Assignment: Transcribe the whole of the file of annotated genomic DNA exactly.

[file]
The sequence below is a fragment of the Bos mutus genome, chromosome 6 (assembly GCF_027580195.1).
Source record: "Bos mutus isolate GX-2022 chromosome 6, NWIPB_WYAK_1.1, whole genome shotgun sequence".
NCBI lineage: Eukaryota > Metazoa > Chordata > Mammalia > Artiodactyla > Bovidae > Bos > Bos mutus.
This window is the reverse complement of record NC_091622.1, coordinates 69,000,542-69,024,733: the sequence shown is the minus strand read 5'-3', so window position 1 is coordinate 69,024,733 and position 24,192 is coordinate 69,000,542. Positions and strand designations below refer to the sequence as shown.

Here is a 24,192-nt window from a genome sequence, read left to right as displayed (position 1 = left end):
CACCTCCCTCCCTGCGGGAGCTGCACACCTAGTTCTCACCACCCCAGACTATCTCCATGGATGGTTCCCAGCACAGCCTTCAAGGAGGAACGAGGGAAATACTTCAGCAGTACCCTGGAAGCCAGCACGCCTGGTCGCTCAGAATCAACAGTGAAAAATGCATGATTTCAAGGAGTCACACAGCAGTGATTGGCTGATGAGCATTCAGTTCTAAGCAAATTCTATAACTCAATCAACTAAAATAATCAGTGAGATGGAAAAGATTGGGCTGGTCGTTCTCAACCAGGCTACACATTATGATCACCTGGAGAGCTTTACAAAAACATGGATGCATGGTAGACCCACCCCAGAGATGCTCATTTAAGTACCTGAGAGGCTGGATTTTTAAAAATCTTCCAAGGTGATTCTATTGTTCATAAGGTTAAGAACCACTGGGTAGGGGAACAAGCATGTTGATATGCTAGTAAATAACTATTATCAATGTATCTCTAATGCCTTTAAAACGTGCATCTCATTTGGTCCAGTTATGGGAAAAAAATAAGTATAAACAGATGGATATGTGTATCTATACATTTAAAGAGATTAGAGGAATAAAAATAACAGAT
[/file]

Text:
The sequence below is a fragment of the Bos mutus genome, chromosome 6 (assembly GCF_027580195.1).
Source record: "Bos mutus isolate GX-2022 chromosome 6, NWIPB_WYAK_1.1, whole genome shotgun sequence".
NCBI lineage: Eukaryota > Metazoa > Chordata > Mammalia > Artiodactyla > Bovidae > Bos > Bos mutus.
This window is the reverse complement of record NC_091622.1, coordinates 69,000,542-69,024,733: the sequence shown is the minus strand read 5'-3', so window position 1 is coordinate 69,024,733 and position 24,192 is coordinate 69,000,542. Positions and strand designations below refer to the sequence as shown.

Here is a 24,192-nt window from a genome sequence, read left to right as displayed (position 1 = left end):
CACCTCCCTCCCTGCGGGAGCTGCACACCTAGTTCTCACCACCCCAGACTATCTCCATGGATGGTTCCCAGCACAGCCTTCAAGGAGGAACGAGGGAAATACTTCAGCAGTACCCTGGAAGCCAGCACGCCTGGTCGCTCAGAATCAACAGTGAAAAATGCATGATTTCAAGGAGTCACACAGCAGTGATTGGCTGATGAGCATTCAGTTCTAAGCAAATTCTATAACTCAATCAACTAAAATAATCAGTGAGATGGAAAAGATTGGGCTGGTCGTTCTCAACCAGGCTACACATTATGATCACCTGGAGAGCTTTACAAAAACATGGATGCATGGTAGACCCACCCCAGAGATGCTCATTTAAGTACCTGAGAGGCTGGATTTTTAAAAATCTTCCAAGGTGATTCTATTGTTCATAAGGTTAAGAACCACTGGGTAGGGGAACAAGCATGTTGATATGCTAGTAAATAACTATTATCAATGTATCTCTAATGCCTTTAAAACGTGCATCTCATTTGGTCCAGTTATGGGAAAAAAATAAGTATAAACAGATGGATATGTGTATCTATACATTTAAAGAGATTAGAGGAATAAAAATAACAGAT